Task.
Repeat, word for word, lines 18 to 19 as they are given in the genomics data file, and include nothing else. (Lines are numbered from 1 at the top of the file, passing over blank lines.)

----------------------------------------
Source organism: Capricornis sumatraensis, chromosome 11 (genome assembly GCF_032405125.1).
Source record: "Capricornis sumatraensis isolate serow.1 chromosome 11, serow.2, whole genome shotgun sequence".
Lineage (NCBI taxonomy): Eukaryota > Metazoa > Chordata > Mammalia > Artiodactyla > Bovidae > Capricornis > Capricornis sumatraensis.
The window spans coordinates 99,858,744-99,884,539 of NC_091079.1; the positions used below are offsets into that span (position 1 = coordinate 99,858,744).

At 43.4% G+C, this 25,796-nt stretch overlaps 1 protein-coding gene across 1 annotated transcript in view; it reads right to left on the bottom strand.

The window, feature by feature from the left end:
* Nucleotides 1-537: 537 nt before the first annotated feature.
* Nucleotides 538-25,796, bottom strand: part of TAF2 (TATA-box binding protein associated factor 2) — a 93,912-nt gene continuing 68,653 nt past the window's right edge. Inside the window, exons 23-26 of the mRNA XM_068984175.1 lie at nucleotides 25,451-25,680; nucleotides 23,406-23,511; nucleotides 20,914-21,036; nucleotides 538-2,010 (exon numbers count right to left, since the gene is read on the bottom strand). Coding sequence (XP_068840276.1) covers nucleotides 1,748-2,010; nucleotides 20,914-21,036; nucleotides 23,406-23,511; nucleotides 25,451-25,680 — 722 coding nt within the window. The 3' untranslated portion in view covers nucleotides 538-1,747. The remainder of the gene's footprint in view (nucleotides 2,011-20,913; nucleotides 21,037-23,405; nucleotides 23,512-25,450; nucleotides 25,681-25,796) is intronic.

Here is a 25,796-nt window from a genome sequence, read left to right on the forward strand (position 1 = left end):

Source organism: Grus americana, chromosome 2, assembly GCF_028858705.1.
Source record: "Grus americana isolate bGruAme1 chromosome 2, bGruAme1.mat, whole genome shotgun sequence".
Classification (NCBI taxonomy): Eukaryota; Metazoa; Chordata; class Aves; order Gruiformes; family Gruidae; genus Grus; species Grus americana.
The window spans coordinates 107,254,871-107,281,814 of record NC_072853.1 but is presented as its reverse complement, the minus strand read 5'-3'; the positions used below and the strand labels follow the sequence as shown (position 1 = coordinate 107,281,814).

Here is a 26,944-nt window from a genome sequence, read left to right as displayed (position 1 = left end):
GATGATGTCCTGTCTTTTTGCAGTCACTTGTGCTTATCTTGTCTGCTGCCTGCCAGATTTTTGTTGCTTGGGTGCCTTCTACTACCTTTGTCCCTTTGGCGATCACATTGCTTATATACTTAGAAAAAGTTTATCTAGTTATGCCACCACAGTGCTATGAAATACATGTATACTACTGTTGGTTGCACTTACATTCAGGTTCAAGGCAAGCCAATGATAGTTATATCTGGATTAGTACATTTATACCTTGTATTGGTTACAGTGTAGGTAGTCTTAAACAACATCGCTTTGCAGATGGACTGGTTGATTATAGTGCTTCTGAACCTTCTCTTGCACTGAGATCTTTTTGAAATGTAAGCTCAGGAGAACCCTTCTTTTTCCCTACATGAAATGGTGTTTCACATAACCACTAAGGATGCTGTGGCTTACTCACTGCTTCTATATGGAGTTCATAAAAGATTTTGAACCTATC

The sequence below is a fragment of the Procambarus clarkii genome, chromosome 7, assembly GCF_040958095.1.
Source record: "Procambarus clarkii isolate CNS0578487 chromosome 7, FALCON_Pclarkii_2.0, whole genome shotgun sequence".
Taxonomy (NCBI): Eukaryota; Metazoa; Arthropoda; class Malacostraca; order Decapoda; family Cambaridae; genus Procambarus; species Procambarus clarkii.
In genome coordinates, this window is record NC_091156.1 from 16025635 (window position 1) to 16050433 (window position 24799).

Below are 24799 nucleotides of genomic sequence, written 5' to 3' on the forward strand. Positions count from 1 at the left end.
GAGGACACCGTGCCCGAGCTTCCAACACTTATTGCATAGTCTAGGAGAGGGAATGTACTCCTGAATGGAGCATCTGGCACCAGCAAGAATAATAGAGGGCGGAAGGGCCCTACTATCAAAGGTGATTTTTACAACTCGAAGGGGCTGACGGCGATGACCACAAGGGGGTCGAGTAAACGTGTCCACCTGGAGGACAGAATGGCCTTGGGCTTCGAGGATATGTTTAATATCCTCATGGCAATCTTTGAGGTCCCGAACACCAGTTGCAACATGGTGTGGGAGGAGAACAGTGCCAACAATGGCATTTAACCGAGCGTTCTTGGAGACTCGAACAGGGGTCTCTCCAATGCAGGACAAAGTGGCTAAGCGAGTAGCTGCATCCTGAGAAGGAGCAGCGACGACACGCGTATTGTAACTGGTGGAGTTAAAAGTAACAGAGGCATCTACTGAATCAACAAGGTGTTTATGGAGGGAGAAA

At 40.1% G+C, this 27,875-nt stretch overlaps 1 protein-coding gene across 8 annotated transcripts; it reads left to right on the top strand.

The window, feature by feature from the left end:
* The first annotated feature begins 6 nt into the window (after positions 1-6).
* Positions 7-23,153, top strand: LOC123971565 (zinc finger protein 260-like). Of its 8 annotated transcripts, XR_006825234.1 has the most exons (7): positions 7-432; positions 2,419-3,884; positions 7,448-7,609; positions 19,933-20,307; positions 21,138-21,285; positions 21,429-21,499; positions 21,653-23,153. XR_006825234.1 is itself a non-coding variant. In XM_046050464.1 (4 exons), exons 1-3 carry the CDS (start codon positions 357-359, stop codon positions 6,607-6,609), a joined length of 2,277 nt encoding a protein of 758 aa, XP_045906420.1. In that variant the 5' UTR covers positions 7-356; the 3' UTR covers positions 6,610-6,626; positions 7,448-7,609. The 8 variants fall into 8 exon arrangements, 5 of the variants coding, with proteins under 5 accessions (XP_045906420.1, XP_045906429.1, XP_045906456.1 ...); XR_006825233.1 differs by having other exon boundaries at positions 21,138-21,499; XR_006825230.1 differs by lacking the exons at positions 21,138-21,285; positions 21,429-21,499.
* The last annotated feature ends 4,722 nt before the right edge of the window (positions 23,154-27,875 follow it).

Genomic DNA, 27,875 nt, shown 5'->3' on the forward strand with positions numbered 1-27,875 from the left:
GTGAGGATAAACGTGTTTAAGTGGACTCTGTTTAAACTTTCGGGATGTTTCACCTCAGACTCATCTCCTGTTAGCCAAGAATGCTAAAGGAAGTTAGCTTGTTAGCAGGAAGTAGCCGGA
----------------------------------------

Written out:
Taxonomy (NCBI): Eukaryota; Metazoa; Arthropoda; class Malacostraca; order Decapoda; family Cambaridae; genus Procambarus; species Procambarus clarkii.
In genome coordinates, this window is record NC_091156.1 from 16025635 (window position 1) to 16050433 (window position 24799).